Defendant Mem. at 3-4 (quoting the Policy).

 On December 5, 1990, an armed robbery (the "Robbery") took place at Insureds' Brooklyn facilities, and six container loads of merchandise were stolen. See Defendant Mem. at 4. Insureds notified Coverage Consultants, and Underwriters, in turn, were notified. Id. Between December 11, 1990 and December 19, 1990 an adjuster, U.S. Adjustment ("Adjuster") was retained. Id. at 5. Adjuster conducted an investigation of the Robbery and recommended retaining legal counsel. Id. at 6.

 Sometime after November 12, 1991, an action (the "Good and Plenty Action") arising from the Robbery was commenced by Good and Plenty Fashions, Inc. in New York Supreme Court against A.P.A. Warehouses, Inc. On or about February 19, 1992, another action (the "Skiva Action") arising from the Robbery was commenced by Skiva International, Inc. also in New York Supreme Court. Underwriters were notified of both of these actions and undertook the defense of both. Underwriters appointed the law firm of Marcigliano & Campise ("M&C") to represent Insureds. See Defendant Mem. at 11.

 Sometime after December 20, 1991, Insureds received a summons in an action in New York Supreme Court brought by American Motorists Insurance Company as subrogee of Cherry Stix, Ltd. (the "American Motorists Action"). "Although it would have been standard practice for the Insureds to forward such summons to Coverage Consultants (as done in the Good and Plenty and Skiva International Actions), there is no record that such summons was in fact forwarded. . . . The Insureds took no further action with respect to the American Motorists Action." Defendant Mem. at 12. On March 30, 1992, counsel for American Motorists wrote Insureds and informed them that a motion for default would be brought within thirty days. See Memorandum of Law in Support of Plaintiff's Cross-Motion for Summary Judgment ("Plaintiff Mem.") at 4. On or about July 20, 1992, American Motorists served a motion for default judgment in the amount of $ 595,032. Id. at 5.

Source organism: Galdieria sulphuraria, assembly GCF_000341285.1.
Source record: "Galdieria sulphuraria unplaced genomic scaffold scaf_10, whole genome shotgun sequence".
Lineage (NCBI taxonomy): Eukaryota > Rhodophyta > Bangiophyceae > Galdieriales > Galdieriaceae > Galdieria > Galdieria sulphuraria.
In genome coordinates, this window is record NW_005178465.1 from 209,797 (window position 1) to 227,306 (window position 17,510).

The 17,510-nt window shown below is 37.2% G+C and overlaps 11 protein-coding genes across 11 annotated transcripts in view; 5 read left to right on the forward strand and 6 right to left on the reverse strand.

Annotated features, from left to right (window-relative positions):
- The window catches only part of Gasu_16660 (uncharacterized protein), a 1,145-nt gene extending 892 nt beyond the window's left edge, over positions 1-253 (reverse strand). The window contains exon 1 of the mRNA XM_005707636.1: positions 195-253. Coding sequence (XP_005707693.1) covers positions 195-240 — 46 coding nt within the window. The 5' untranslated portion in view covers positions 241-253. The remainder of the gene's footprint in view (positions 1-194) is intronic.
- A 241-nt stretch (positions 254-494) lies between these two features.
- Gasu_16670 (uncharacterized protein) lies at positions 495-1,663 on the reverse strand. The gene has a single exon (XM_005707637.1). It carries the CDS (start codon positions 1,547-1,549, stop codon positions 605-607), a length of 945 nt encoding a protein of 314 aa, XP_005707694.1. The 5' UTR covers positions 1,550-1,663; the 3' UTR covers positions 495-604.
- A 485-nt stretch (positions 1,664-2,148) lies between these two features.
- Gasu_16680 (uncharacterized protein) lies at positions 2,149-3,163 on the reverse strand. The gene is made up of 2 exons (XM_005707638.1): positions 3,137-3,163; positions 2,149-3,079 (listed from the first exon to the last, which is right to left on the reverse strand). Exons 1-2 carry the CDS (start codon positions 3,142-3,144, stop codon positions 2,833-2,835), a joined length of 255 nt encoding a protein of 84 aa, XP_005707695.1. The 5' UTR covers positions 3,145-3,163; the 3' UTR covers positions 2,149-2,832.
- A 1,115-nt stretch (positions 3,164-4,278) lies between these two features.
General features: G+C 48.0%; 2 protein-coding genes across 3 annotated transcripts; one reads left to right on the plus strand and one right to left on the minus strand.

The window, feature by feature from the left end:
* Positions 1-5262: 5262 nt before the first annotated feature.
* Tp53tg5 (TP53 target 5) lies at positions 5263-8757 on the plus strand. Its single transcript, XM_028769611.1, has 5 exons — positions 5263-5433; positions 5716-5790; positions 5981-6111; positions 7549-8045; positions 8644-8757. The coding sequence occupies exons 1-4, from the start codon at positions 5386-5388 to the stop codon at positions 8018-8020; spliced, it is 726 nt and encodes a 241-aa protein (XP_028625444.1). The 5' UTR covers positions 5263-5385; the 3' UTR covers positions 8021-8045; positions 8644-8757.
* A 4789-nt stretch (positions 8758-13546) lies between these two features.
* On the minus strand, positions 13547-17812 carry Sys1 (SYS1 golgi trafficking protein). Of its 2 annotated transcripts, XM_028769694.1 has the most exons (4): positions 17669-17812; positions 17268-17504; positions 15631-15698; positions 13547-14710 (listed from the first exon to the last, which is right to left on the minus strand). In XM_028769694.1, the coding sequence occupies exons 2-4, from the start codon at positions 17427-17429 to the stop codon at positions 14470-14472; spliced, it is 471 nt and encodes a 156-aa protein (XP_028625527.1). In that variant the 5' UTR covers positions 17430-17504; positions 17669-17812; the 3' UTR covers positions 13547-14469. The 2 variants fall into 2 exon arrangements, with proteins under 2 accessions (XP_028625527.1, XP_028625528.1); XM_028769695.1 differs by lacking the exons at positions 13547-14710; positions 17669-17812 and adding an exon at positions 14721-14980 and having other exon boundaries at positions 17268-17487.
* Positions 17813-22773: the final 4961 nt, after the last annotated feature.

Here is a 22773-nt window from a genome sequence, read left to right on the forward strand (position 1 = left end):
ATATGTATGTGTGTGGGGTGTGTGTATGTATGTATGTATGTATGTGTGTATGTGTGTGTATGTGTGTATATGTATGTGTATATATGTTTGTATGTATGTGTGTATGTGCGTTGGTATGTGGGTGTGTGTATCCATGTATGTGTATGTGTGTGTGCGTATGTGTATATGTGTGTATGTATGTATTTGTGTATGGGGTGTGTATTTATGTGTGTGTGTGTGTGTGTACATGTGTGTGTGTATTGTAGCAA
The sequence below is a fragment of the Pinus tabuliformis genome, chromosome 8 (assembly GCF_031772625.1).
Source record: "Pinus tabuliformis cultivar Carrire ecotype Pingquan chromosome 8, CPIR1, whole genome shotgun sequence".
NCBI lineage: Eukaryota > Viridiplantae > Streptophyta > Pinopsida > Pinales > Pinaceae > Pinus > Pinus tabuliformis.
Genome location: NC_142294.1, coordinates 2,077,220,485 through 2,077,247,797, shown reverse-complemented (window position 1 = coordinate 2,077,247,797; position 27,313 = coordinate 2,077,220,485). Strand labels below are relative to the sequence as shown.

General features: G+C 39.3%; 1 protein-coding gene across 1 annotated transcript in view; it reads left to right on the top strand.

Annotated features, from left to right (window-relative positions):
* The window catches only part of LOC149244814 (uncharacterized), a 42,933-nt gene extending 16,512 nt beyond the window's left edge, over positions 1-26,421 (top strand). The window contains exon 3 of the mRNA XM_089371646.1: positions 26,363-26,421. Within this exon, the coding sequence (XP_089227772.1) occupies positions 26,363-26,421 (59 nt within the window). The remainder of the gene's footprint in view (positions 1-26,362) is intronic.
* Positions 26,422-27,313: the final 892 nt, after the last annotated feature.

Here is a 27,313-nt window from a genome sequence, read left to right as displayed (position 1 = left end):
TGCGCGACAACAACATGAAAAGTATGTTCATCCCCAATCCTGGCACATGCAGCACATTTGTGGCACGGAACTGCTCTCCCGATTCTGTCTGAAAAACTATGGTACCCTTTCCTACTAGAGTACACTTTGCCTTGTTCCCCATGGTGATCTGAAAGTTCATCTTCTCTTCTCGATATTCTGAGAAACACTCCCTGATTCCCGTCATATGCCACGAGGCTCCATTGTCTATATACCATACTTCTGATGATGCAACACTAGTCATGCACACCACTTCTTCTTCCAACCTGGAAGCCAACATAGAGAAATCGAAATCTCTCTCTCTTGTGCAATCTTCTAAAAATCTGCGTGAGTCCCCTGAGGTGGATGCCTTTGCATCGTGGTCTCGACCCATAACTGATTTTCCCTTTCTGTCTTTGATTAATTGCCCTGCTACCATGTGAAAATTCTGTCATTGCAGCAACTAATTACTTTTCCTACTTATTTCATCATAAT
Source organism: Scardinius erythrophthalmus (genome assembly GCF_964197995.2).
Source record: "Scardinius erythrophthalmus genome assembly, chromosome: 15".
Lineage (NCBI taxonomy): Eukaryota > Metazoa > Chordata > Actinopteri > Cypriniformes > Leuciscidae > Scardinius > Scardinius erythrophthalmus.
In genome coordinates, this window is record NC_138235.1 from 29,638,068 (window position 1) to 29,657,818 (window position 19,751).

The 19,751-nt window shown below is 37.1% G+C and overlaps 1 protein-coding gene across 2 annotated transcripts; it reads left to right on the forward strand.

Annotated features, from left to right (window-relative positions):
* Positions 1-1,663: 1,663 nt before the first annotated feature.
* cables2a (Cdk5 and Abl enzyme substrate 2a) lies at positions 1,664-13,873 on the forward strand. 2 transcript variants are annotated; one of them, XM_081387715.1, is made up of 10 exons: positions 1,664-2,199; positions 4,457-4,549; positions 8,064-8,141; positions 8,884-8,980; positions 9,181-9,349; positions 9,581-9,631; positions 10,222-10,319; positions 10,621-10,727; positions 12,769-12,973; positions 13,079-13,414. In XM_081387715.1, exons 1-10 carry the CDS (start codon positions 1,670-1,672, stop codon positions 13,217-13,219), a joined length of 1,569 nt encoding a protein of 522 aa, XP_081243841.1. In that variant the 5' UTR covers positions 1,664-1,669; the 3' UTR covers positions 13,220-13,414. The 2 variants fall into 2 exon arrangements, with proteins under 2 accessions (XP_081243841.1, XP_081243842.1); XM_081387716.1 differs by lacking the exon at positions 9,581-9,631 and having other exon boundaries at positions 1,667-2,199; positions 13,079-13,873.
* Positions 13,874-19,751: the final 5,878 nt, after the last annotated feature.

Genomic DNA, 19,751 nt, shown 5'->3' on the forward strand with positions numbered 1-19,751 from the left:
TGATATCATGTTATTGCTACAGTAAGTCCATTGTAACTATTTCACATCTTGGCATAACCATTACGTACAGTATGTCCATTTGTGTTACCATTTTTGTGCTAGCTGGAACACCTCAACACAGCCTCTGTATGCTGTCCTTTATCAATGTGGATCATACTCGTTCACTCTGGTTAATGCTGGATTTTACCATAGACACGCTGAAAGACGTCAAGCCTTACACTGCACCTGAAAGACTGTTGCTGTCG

Insureds failed to take any action with respect to these notices and failed to notify Underwriters. On September 16, 1992, a default judgment in the sum of $ 595,032 was entered against Insureds. See Plaintiff Mem. at 5. At this point, Insureds notified Underwriters of the American Motorists Action, and Underwriters proceeded to appoint M&C, under a reservation of rights, to represent Insureds in that action. M&C successfully moved to vacate the default judgment. While the motion to vacate the default judgment was pending, however, Underwriters changed their position to an outright declination of coverage based on Insureds' failure to give notice of the claim as soon as practicable and Insureds' failure to forward suit papers.

 On or about June 26, 1993, M&C moved by order to show cause to withdraw as Insureds' counsel in the American Motorists Action. *fn3" See Defendant Mem. at 15. On December 3, 1993, the New York Supreme Court denied M&C's motion, holding that such a motion was not a proper mechanism for determining Underwriters' obligations to Insureds. Id. On or about January 18, 1994, M&C served an answer in the American Motorists Action and has continued to represent Insureds in that ...